How The Outrage Over Cecil Is Changing Conversation For Worse
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Politics and Activism

How The Outrage Over Cecil Is Changing Conversation For Worse

How The Outrage Over Cecil Is Changing Conversation For Worse

If you’ve been reading the headlines in the past couple of weeks, you know about the outrage sparked by Walter Palmer illegally shooting and killing Cecil the Lion. The backlash was immediate and intense, and serves as a good case study to examine how people in the United States respond to certain issues as well as how they go about solving them. More importantly, the reaction to Cecil’s death brings to light how Americans are outraged at certain tragedies and not others, even though the tragedies that are ignored can be, and often are, worse.

The typical reaction to a tragic event in the United States is now the formation of a group, or mobilization of a small movement to solve the issue. This reaction is usually intensified with the help of petition websites like www.change.organd social media, and has plenty of momentum to make headlines. While there’s no inherent problem with organizing into a group (many times this has changed US history for the better), or petitions (many of which have changed US law), a problem does arise when the society organizes into an outraged group to bring about “justice” when justice would have been served without it.

The death of Cecil the Lion is definitely troubling. It brought to the attention of the American people and the world the downsides of hunting, as well as the problem with poaching and illegal hunt. Most people would agree that the hunter/killer should be punished for his actions, whether it is through Zimbabwean or United States law. However, because the public organized over social media, an internet mob of sorts was created that punished Walter Palmer to what it saw fit -- something that’s being called "internet vigilantism." The internet made his name equivalent to that of Lucifer, destroyed his business, and went so far as to share the information of his family so that they could suffer for his actions as well. The thing is that Palmer’s case didn’t need the coverage that it garnered. The outrage that everyone saw for Cecil’s death simply distracted from the other more important problems in the world that need an aggressive movement to have attention brought to them. Yes, some are using the Cecil news to bring attention to these issues, but most outrage is genuine. Amidst what some are calling a modern civil rights movement, you would think hunting laws would be farther down the list on the public’s agenda.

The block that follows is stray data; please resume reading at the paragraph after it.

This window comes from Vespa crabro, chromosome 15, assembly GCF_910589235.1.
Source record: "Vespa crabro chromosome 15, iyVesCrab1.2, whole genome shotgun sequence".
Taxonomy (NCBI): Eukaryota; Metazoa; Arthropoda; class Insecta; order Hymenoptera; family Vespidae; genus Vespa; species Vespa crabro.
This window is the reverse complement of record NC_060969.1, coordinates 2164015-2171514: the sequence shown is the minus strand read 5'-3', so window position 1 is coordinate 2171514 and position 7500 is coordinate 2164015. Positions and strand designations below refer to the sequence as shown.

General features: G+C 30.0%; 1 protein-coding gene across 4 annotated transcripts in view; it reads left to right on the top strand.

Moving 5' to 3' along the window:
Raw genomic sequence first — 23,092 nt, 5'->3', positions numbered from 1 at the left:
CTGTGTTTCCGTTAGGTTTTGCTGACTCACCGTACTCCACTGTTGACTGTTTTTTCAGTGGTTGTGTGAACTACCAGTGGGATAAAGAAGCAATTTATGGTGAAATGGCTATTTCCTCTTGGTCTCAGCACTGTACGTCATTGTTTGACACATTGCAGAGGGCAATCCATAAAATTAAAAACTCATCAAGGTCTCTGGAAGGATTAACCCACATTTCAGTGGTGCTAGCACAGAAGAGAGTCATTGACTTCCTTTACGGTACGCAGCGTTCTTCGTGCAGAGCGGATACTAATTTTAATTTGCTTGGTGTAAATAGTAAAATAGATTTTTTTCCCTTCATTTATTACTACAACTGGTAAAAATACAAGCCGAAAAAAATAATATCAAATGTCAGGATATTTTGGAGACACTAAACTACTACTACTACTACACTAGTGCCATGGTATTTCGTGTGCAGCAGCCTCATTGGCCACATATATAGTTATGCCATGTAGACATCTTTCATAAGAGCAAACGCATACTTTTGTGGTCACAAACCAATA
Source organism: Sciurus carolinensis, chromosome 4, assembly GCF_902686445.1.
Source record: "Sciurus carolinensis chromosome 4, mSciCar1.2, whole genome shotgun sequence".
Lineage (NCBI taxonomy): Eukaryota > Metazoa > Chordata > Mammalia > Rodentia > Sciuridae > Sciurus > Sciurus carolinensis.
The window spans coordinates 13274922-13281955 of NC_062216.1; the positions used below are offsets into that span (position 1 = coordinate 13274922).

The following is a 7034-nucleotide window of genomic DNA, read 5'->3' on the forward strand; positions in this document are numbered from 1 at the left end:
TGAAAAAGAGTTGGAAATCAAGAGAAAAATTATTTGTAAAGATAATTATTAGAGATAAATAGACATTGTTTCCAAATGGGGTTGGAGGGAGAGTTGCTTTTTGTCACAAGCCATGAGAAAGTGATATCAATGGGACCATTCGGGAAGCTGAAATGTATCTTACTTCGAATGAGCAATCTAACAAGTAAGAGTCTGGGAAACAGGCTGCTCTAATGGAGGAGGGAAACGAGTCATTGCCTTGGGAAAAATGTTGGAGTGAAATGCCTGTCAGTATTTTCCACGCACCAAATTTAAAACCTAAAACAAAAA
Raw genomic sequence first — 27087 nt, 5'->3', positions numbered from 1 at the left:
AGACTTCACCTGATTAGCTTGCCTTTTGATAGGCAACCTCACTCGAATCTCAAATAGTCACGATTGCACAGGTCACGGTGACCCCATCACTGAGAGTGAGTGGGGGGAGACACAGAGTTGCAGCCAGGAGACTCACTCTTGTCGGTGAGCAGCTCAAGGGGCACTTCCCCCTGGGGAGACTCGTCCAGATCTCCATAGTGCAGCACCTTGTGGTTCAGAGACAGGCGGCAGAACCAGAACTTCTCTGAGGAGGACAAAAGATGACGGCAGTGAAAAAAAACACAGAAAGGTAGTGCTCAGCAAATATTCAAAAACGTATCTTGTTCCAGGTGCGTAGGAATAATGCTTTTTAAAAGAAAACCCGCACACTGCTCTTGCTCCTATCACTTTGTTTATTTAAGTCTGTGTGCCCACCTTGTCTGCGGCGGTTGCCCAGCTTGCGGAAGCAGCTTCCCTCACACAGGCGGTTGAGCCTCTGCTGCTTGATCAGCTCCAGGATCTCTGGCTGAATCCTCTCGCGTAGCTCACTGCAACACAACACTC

Another phenomenon that the death of Cecil drew attention to was selective outrage of Americans. Why is it that people are upset about the death of a lion, yet not another issue? There’s an easy answer for that:

Defending the life of lions is more appealing than defending a less “sexy” of an issue, or even the lives of other human beings. Everyone can get behind lions: they look cool, they’re interesting, and they’re generally harmless. This isn’t the first time we’ve seen this -- it happens in politics, news media, and in daily interaction. Humans love talking about these kinds of issues; it’s the easy way out to pat yourself on the back for being a good human being, and move along with your day.

In reality, the most important and difficult problems aren’t attractive or easy to talk about. Anything that disguises itself as an attractive solution is rarely one at all. (See the superficial #dontjudge campaign on Twitter and Vine.) What we can all do as citizens is to make sure that the issues making headlines are the ones no one wants to talk about. That means form an outraged group to address military wrongdoing, police brutality, environmental policy, and global health instead of destroying one man’s life.

The public has the largest say in what’s most important in our world when we congregate. There’s nothing wrong with calling for the justice for Cecil; it’s admirable. Sign the petitions, and write your congressman for new policy, but be conscious of other issues that take precedence.

Make sure that the issues we choose to get this outraged about are theones that need this much attention -- if we do, then maybe we’ll see some real change.

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This article has not been reviewed by Odyssey HQ and solely reflects the ideas and opinions of the creator.

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